Estimating cheetah numbers in the Maasai Mara
In a paper published today in PLOS ONE, Dr Femke Broekhuis, Project Director of the Mara Cheetah Project and a post-doctoral researcher at WildCRU, said: ‘The truth is that estimates of cheetah numbers are only best guesses, because cheetahs are a lot harder to count accurately than one might think. They naturally occur at low densities and move large distances, making them difficult to find. Whatever the exact number, we do know that they are extinct in 20 countries and occupy only 17% of their historical range. We also know the major threats facing cheetahs: habitat loss, human-wildlife conflict, depleting prey and the illegal pet trade.
Working together with Dr Arjun Gopalaswamy, WildCRU alumni at the Indian Statistical Institute, the study revealed an average of 1.28 adult cheetahs/100km2 in the Maasai Mara – an average total of 30 animals. This number is lower than previously thought – around half, in fact. The ‘spatially explicit’ method used can distinguish ‘visiting’ animals from those that reside permanently within the surveyed area, avoiding potential overestimation. The researchers compare this to counting the population of Manhattan in the daytime, which would give a vastly inflated figure because of the influx of commuters from neighbouring areas.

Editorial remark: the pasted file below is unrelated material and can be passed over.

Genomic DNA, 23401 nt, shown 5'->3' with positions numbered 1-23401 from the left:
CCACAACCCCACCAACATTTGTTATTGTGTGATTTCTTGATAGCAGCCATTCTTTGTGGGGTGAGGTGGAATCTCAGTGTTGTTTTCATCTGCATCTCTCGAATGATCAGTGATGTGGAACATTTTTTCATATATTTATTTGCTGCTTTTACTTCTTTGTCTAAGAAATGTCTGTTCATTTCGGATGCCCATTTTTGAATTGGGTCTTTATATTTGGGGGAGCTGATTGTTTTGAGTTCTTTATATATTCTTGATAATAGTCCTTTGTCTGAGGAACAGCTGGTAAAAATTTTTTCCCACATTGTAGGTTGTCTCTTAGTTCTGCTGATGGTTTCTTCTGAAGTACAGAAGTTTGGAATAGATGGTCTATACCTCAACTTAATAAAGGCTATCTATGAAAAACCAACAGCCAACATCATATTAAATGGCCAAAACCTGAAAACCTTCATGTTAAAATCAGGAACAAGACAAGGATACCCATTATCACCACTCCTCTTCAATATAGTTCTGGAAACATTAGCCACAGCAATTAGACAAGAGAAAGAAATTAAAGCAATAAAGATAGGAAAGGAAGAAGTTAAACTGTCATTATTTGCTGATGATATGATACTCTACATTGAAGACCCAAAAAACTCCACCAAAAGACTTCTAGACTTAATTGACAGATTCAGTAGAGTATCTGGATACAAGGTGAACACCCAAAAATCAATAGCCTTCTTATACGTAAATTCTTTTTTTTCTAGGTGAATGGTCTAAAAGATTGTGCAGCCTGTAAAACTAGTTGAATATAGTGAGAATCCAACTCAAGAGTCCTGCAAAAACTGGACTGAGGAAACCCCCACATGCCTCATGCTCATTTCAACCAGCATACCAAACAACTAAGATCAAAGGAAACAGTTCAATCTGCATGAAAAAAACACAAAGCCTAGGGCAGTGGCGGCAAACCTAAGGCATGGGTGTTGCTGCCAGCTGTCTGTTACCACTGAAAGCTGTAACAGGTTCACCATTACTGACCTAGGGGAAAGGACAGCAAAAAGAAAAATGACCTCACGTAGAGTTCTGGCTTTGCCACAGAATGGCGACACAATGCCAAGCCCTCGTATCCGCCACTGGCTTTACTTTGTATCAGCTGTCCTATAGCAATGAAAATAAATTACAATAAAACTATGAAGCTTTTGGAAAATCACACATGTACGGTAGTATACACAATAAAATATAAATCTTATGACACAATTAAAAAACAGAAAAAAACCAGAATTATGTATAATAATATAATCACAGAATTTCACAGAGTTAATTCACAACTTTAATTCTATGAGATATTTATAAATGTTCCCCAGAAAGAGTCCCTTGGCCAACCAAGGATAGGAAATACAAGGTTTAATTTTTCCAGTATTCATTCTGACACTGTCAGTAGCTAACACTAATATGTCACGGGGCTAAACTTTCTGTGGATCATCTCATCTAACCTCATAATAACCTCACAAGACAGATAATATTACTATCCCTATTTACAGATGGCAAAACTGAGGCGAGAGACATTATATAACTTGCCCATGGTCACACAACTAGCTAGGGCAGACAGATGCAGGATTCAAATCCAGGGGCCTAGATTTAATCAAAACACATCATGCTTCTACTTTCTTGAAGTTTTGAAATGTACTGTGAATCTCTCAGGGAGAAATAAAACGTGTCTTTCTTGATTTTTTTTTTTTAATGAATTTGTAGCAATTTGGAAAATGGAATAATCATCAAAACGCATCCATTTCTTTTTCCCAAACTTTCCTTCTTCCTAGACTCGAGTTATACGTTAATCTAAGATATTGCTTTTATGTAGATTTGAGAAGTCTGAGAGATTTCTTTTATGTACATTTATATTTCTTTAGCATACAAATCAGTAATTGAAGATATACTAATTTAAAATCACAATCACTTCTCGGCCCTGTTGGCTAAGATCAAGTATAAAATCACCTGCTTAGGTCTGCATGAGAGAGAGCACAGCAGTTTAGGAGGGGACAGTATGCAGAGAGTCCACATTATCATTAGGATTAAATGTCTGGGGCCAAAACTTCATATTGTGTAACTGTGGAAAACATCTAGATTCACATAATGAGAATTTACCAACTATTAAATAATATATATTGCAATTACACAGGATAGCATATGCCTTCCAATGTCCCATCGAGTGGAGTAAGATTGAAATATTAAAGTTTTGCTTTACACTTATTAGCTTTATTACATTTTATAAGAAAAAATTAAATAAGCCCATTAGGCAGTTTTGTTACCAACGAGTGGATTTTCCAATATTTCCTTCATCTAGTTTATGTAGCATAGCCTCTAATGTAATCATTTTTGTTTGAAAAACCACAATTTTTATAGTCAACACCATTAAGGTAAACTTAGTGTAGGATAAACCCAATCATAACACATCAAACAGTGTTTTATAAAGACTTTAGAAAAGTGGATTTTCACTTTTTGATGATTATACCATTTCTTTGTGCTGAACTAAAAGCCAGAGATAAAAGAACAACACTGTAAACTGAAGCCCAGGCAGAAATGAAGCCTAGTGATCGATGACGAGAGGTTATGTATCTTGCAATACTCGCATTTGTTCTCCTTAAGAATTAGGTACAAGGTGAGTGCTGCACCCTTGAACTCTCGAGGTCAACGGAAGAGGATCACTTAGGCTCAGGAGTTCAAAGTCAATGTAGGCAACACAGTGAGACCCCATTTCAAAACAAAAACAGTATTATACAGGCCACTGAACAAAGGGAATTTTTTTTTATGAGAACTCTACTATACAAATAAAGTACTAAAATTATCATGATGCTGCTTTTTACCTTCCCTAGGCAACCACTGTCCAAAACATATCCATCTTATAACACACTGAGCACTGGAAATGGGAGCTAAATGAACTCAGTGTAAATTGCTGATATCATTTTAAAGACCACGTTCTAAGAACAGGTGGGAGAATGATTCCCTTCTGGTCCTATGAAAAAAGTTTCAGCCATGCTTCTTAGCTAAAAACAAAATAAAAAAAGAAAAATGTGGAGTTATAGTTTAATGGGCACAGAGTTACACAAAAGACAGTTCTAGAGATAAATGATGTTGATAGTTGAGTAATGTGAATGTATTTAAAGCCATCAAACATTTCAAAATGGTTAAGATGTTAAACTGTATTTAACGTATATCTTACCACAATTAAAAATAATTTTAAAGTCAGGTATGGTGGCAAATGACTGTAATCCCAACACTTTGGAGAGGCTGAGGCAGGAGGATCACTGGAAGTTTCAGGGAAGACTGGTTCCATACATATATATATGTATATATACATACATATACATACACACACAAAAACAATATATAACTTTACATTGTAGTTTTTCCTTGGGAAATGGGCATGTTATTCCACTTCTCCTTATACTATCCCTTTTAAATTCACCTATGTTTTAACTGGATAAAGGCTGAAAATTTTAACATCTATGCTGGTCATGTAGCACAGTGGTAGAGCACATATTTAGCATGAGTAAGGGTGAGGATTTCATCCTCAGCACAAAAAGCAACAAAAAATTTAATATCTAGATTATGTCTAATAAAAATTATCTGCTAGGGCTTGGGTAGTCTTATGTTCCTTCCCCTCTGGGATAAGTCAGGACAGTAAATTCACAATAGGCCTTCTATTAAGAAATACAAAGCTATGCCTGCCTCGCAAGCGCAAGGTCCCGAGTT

‘Counting cats: spatially explicit population estimates of cheetah (Acinonyx jubatus) using unstructured sampling data’ http://dx.plos.org/10.1371/journal.pone.0153875
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